Prof. Dr Axel Rominger from the Ludwig-Maximilian-University of Munich on how neurodegenerative diseases can be studied through PET imaging
With its exponentially increasing incidence as a function of age, Alzheimer’s disease (AD) has become the most common form of dementia and is thus imposing an onerous burden on health care systems of societies with ageing populations.
The disease is histopathologically characterised by the presence of cerebral protein depositions, notably intracellular neurofibrillary tangles and parenchymal β-amyloid plaques. The principal component of amyloid plaques, the amyloid β-peptide (Aβ), is a heterogeneous cleavage product of the β-amyloid precursor protein (APP) generated by the successive actions of β- and γ-secretases.
Of the several Aβ variants, the Aβ42 species is widely believed to be a key factor in the disease. Current therapeutic options for AD include acetylcholinesterase inhibitors and NMDA receptor antagonists, both of which provide some transient amelioration of cognitive symptoms, but without any disease-modifying effects. Consequently, there is an urgent need for disease-modifying treatments such as those targeting amyloidosis or tau depositions.
In addition to these depositions, further pathological changes occur in the AD brain, especially involving neuroinflammatory processes. Microglia, the resident macrophages in the brain, are activated in response to pathogens (e.g. tau, β-amyloid, or white matter damage) and mediate the clearance of toxic protein aggregates and cell debris.
However, chronic microglia activation may lead to increased neurodegeneration by feed-forward mechanisms promoting further toxic protein deposition; as such, microglia presents another important potential therapeutic target. The causal relationship and detailed interactions of the different disease mechanisms of AD are however not fully understood yet.
PET imaging allows the non-invasive investigation of molecular alterations in living brain. With the advent of novel molecular imaging markers (radiotracers) targeting specific pathological hallmarks of the disease, new options have arisen for monitoring neurodegenerative disease processes. The repertoire of available tracers now enables to map microglia activation along with primary pathologies such as β-amyloid and tau depositions. PET methods can be applied translationally, both in transgenic animal models and in humans.
In clinical AD trials, investigating disease-modifying agents, molecular imaging confirms the baseline state and progression of pathology markers, and thus serves as a gatekeeper for including patients into clinical trials, e.g. EMERGE/ENGAGE study (clinical trials identifier: NCT02484547) or the A4-Trial (NCT02008357). Studies following individual cases with confirmed baseline pathology are superior to earlier approaches, where inclusion was based solely on clinical evaluation. PET studies of longitudinal design can then monitor the disease course as well as drug efficacy, with respect to objective pathological markers.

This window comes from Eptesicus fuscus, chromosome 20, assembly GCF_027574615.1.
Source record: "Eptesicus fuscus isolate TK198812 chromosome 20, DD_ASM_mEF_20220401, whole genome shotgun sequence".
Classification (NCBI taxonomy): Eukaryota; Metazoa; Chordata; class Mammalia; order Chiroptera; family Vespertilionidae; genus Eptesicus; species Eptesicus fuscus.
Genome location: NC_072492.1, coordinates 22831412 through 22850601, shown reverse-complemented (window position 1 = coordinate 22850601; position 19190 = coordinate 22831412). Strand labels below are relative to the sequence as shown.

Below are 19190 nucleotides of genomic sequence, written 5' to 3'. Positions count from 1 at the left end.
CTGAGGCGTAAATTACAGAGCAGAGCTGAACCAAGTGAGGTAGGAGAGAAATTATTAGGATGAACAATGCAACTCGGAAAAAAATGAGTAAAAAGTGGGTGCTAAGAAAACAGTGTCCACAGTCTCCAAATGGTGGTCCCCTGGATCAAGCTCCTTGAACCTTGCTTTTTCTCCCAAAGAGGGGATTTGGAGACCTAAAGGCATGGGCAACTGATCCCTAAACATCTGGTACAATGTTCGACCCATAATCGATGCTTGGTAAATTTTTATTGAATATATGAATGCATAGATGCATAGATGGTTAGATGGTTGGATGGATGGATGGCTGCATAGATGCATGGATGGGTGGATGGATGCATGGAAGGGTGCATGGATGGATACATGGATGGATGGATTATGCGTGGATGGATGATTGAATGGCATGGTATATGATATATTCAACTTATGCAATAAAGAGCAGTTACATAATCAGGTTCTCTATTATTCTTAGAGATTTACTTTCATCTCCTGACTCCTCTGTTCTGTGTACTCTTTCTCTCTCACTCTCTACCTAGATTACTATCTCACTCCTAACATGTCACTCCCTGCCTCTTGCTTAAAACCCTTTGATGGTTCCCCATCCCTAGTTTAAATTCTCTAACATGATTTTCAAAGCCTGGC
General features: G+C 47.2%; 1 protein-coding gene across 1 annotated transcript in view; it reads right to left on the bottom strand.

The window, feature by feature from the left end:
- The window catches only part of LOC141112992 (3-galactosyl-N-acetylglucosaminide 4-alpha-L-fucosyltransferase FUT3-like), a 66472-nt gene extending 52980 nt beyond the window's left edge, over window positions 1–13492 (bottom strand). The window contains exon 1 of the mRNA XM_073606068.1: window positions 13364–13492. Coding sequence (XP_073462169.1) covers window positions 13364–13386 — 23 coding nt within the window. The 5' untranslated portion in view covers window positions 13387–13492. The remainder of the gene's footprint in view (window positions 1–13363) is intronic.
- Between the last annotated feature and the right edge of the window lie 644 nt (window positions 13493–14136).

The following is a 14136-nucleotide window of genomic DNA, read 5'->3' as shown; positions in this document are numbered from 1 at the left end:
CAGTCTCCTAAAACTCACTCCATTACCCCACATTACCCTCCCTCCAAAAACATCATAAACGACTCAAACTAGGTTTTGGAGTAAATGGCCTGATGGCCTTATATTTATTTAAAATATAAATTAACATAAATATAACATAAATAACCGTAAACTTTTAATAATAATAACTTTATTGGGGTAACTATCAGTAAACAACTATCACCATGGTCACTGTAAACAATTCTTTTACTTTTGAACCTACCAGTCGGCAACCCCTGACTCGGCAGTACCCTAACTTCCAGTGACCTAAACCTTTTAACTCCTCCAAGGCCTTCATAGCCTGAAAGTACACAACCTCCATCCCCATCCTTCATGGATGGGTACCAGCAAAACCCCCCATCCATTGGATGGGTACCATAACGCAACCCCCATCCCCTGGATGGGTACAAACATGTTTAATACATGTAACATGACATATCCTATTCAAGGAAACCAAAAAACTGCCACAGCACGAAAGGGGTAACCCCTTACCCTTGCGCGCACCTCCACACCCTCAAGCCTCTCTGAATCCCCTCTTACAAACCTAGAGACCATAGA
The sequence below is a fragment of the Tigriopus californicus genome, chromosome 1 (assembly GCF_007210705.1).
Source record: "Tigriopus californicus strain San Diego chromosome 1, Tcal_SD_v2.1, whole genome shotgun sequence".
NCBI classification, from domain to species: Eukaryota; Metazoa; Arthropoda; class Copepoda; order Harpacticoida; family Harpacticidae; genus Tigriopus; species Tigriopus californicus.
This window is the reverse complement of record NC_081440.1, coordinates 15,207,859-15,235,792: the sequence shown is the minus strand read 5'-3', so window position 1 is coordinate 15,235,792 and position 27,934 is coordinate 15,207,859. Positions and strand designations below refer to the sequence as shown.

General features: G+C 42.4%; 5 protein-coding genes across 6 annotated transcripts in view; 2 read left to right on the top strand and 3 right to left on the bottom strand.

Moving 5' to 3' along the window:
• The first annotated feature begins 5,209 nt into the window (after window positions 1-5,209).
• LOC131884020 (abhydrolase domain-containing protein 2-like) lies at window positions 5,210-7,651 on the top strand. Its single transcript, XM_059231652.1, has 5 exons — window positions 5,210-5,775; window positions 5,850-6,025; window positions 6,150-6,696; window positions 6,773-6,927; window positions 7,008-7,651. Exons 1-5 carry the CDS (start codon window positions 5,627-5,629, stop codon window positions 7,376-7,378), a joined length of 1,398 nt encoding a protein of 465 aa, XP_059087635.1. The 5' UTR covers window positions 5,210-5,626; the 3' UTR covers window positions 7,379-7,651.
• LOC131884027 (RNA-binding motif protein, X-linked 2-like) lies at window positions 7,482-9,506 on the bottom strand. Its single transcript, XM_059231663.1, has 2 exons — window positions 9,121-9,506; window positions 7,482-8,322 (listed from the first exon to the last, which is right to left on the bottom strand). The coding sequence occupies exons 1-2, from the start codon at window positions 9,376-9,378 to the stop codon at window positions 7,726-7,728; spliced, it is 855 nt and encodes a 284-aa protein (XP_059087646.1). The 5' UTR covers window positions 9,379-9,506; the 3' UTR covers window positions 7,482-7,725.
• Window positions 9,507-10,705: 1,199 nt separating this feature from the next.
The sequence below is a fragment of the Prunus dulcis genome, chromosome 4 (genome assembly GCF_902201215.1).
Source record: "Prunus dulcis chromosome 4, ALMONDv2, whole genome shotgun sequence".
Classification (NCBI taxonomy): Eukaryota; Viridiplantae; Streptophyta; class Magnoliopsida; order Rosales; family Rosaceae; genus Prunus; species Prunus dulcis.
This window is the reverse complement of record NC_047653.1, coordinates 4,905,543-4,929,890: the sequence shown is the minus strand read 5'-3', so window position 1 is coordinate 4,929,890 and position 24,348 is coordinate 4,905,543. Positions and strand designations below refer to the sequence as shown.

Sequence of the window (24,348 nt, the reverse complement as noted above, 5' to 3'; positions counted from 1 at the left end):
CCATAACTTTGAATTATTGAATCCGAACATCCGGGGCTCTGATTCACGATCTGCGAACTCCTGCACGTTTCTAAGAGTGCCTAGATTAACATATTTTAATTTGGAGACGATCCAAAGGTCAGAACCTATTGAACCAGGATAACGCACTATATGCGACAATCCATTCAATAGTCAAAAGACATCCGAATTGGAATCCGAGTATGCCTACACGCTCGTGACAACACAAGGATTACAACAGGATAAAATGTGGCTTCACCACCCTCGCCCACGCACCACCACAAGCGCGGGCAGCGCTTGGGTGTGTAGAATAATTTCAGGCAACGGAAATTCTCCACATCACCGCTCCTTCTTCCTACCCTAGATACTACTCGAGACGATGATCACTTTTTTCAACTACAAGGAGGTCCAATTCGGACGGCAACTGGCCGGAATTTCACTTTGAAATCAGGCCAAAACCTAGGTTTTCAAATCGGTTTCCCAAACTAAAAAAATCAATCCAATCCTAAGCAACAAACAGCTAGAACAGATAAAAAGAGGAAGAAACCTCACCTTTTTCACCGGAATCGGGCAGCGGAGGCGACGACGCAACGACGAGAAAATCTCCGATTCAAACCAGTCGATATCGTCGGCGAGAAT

In the preclinical setting, there have emerged numerous transgenic AD mouse models expressing different hallmarks of the disease, which can be studied with respect to pathophysiology as well as from a therapeutic standpoint. In both respects, these models can be used to assess the effectiveness of novel treatment options on specific markers of AD disease progression.
Longitudinal investigations in living transgenic animals can be cross-correlated with terminal immunohistochemical and biochemical assessments, which constitute in vitro methods. This hybrid approach with serial microPET assessment throughout the course of a long-term treatment protocol in conjunction with histopathological and biochemical end-point analyses is inherently superior to conventional experimental paradigms, in which only the end-point readouts are obtained. Given the well-known inter-animal variability observed in transgenic mouse studies, parallel microPET monitoring during treatment as well as normalisation of results to individual baseline microPET findings informs the interpretation of biochemical findings at the studies’ conclusion.
In an ongoing preclinical research project, we are currently investigating microglial activation in relation with abnormal protein deposition in different transgenic β-amyloid and tau mouse models, along with complementary behavioural/cognitive assessment using the Morris-Water- and Y-Mazes. After completion of the longitudinal PET/behavioural study, we shall confirm pathology by histopathological and biochemical assessments.
In the second stage of this project, we shall test the efficacy of acute and chronic immunomodulatory therapeutics on the progression of β-amyloid- and tau-load in the AD mice, emphasising the predictive value of the neuroinflammation-PET on the effects of immunomodulation on the cognitive testing and in vitro histopathological outcomes.
In the final stage, we shall test the effect of an anti-β-amyloid vaccination on the neuroinflammatory response, and on the progression of amyloidopathy and impaired cognitive performance in AD mice. Given that anti-β-amyloid vaccines have already entered human trials, we are convinced of the translation relevance of the current project.
These preclinical projects are performed in collaboration with the German Center of Neurodegenerative Diseases, Biomedical Center (Head: Professor Christian Haass) and the Neuropathological Department (Head: Professor Jochen Herms), and are funded in part by the SyNergy Cluster with further support from industry partners. Further support comes from the Deutsche Forschungsgemeinschaft (Grant no. 348312276).
Please note: this is a commercial profile
Prof. Dr Axel Rominger
Department of Nuclear Medicine
Ludwig-Maximilian-University of Munich